April 2009

It will be day to remember

Junior home run.JPG

There are certain games that are a “must-see” and today’s home opener against the Angels is one of them.

Safeco Field will be packed and thousands of television sets around the Northwest will be tuned to FSN for the home opener, which features the return of Ken Griffey, Jr.

When I asked him the other day in Oakland if he would discuss today’s game, he politely said he wouldn’t, and when I asked him if it was because he didn’t want this day to be all about him and not so much about his 24 teammates, he smiled.

That would be a “yes”.

In the 21 years that I have known him, Junior never has been all that excited about talking about himself. He would be more available to the media after tough losses than big wins, especially if a teammate played a big role in the win. He would take on the tougher questions following a loss.

The photo at the top of this blog shows Griffey approaching home plate and then-Reds teammate Adam Dunn after hitting a home run against Mariners right-hander Miguel Batista in the finale of a three-game Interleague Play series in June 2007.

That was his most recent home run at Safeco Field, but this much you can probably count on: there surely will be more, perhaps even one today, which would be the 400th of his career while wearing a Mariners uniform.

This should be quite and afternoon and early evening at Safeco Field.


— Jim Street

Balentien sits, but hes OK

Right fielder Wladimir Balentien is not in the starting lineup for today’s series finale against the Athletics, but it has nothing to do with his left wrist.

Balentien suffered a slight sprain trying to make a diving catch on a ball Athletics shortstop Orlando Cabrera hit in the first inning on Saturday.

The wrist was still a little sore this morning, but Balentien said he was available for pinch-running and defensive duty if needed.

He was reminded by several teammates that he came out of the play fortunate. He could have been injured the same way Mike Morse was a year ago when he tried to making a diving catch in right field, injured his shoulder so bad that he needed surgery that caused him to miss the remainder of the season.

“I was lucky,” Balentien said.

Third baseman Adrian Beltre told me during the final week of Spring Training that this team would be better than many expected and he’s right on so far. More than anything, the attitude inside the clubhouse and dugout are 180 degrees different than a year ago.

If it’s possible for players from so many countries to mesh, this could be the team.

Third baseman Matt Tuiasosopo mentioned the other day in Minneapolis that the difference between this April and last September is amazing. “Everyone is pulling for each other in the dugout and you never saw that (last year),” he said.

“If a guy has a great inning, guys on the bench are patting him on the back, and if he had a tough inning, he might get the same – with a hug thrown in,” Tuiasosop said. “On the bench, we’re talking about the game. That didn’t happen last September, either.”

The Mariners, who entered the season on a 13-game road losing streak, are assured of coming back to Seattle with a winning record.

— Jim Street

Triunfel breaks leg

Minor League infielder Carlos Triunfel, rated in the top of five among Mariners prospects, is expected to miss about eight weeks of the regular season with a broken tibia in his left leg.

The 19-year-old from Puerto Rico was injured while sliding into second base on Friday night trying to break up a double play in Double-A West Tennessee’s Southern League game against Montgomery.

He was taken from the stadium to a hospital and listed in “good condition” according to the Montgomery (Ala.) Advertiser.

Triunfel, the youngest player in the Arizona Fall League last year, was signed by the Mariners in 2006 as a non-drafted player.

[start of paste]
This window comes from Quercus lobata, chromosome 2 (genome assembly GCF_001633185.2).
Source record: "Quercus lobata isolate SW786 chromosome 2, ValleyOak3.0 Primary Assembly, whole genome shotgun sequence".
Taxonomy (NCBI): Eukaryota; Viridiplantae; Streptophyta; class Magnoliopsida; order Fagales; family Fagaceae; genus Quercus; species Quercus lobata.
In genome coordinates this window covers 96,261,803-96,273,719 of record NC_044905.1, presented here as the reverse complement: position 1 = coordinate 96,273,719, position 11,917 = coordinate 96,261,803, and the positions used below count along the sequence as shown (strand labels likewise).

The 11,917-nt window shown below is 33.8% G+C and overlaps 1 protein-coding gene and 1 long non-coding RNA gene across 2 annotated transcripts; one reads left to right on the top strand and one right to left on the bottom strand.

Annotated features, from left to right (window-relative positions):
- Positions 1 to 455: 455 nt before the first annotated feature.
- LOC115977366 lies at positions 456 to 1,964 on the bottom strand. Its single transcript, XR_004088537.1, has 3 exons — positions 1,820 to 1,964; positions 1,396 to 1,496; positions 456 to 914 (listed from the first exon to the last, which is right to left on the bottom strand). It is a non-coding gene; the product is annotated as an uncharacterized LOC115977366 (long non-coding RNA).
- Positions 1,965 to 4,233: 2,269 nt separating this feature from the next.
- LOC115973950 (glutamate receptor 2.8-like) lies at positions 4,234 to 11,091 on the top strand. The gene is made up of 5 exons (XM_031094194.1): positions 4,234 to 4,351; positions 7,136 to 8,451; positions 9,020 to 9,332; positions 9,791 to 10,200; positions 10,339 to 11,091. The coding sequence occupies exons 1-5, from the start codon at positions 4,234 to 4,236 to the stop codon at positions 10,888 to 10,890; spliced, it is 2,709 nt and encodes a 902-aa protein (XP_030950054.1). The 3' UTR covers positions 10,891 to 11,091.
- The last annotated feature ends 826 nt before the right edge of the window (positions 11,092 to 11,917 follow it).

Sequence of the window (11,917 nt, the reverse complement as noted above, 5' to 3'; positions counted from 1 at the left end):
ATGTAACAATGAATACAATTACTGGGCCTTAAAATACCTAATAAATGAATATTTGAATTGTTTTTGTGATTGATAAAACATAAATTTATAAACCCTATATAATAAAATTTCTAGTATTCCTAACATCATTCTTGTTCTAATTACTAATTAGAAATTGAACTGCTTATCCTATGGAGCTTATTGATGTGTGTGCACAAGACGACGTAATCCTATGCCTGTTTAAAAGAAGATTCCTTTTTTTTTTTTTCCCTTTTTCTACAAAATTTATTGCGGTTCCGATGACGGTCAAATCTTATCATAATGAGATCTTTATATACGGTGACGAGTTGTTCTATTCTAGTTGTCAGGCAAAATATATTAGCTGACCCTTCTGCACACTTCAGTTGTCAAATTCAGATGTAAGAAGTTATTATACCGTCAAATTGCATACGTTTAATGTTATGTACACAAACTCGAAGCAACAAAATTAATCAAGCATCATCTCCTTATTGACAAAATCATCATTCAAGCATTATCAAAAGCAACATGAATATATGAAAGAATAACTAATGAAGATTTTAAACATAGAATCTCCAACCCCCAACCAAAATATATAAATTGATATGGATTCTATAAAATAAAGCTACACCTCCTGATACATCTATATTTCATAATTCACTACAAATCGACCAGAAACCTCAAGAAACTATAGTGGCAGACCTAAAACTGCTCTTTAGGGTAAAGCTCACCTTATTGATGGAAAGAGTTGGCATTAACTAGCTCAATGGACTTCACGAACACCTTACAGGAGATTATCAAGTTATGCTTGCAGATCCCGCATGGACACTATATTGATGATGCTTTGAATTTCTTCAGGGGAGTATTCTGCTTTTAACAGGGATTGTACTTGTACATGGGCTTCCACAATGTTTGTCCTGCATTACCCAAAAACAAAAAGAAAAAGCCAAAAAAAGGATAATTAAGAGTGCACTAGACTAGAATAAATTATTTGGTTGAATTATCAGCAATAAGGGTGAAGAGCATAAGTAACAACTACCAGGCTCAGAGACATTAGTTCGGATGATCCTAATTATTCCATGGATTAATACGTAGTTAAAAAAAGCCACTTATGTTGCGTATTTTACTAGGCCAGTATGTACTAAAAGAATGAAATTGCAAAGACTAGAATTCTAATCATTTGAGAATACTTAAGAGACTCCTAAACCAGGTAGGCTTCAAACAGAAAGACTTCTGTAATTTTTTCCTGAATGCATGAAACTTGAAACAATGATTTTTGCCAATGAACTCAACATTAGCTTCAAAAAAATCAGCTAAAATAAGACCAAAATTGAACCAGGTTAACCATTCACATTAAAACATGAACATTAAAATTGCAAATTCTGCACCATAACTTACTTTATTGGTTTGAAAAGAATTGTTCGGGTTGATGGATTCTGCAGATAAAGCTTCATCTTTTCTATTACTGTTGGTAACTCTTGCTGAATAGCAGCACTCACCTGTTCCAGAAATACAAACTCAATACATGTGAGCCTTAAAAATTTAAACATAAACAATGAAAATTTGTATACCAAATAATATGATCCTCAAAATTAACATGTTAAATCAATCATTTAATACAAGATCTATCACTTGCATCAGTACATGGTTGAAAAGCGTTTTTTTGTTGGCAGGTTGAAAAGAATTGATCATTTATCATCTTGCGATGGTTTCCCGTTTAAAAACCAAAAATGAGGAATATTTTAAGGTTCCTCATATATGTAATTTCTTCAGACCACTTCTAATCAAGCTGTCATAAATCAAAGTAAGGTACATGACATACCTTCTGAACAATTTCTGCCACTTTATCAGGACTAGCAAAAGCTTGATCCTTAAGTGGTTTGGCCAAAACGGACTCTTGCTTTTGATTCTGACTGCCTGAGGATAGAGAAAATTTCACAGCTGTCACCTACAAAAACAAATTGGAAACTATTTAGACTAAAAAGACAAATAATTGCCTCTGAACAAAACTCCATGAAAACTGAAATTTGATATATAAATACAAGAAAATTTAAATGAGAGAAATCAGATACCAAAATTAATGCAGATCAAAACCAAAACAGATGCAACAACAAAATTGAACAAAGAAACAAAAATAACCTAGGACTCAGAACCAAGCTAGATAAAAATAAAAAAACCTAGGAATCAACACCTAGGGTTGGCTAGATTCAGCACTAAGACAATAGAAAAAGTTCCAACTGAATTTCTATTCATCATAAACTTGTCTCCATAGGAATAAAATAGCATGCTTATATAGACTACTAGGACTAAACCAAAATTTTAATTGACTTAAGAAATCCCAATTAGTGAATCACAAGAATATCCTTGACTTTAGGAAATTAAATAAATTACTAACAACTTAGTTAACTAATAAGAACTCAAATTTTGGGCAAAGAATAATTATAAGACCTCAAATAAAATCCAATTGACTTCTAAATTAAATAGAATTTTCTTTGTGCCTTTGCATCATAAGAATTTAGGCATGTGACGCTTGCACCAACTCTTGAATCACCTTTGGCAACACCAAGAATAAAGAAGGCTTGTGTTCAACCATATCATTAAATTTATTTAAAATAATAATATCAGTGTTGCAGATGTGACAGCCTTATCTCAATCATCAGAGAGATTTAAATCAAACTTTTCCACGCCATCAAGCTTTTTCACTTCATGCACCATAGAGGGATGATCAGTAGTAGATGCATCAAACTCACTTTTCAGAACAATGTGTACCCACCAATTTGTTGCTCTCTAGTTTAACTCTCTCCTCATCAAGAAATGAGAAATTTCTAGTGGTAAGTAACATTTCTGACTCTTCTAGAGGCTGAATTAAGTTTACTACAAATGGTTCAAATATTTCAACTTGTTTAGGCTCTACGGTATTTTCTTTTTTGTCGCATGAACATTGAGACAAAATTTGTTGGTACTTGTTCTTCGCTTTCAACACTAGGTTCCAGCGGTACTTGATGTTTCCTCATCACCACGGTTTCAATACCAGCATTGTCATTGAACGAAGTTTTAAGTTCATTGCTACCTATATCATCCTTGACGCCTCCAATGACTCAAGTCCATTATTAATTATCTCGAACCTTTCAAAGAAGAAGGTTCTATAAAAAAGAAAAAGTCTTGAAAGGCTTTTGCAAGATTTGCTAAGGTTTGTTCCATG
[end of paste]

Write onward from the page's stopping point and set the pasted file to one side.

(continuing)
— Jim Street

Joh sits, Johnson plays

Mariners catcher Kenji Johjima was out of the lineup for today’s series finale against the Twins, but it had nothing to do with the two changeups he called for during Wednesday night’s one-run loss. The game plan all along was to start Rob Johnson.

Even so, manager Don Wakamatsu was not pleased with his first-string catcher calling for a Carlos Silva’s “third-best” pitch in the 6-5 loss.

The manager had a post-game meeting with Johjima and Silva to discuss the pitches that turned into a pair of two-run home runs.

“Believe me, as a former catcher, I don’t sit back there and say ‘that was a stupid call’,” Wakamatsu said this morning. “I was not trying to single anybody out, but it was getting down to what we need to do. We’re not pointing fingers. What we’re saying is what happened is not acceptable.”

While it might hurt a player’s ego to have his manager offer some critical comments, the Mariners new regime, including Wakamatsu and general manager Jack Zduriencik, seems to undertand that accountability is important — something the most recent regime never understood, or practiced.

To that, I say, “It’s about time.”

Wakamatsu had other things to say on the subject, which should be available any moment at mariners.com.

— Jim Street

Cedeno gets first start

The lineups for tonight’s game have been posted and there is one change for the Mariners.

Ronny Cedeno, who had a solid Spring Training and earned a spot on the 25-man roster as a utility infielder, will start in left field. Endy Chavez moves to right field.

“As we go forward and guys step up, or have some struggles, maybe a set lineup will emerge,” manager Don Wakamatsu said, “but right now, it’s important to give everyone an opportunity and not have them sit for four days.

Backup catcher Rob Johnson and third baseman Matt Tuiasosopo are the only position players that have not appeared in this series.


It will be interesting to see how the team reacts to Tuesday night’s stunning loss. Just one out away from a 5-3 victory, the Mariners ended up losing the game, 6-5, on three walks, an infield single and solid single to center field.

Manager Don Wakamatsu says he has confidence in closer Brandon Morrow, who retired the first two batters he faced and then walked the next three. The Twins sent up a bevy of left-handed hitters, including pinch-hitters Jason Kubel and Brian Buscher, and the Mariners couldn’t bring in a lefty reliever because there aren’t any.

The Mariners lineup:

1. Endy Chavez, RF.

2. Franklin Gutierrez, CF.

3. Ken Griffey Jr., DH.

4. Adrian Beltre, 3B.

5. Russell Branyan, 1B.

6. Jose Lopez, 2B.

7. Kenji Johjima, C.

8. Ronny Cedeno, LF.

9. Yuniesky Betancourt, SS

— Jim Street

Mailbag coming back with new name

I probably mentioned this a few weeks ago — the brain is a bit fuzzy — but the Mariners Mailbag is making a comeback, but under a different name.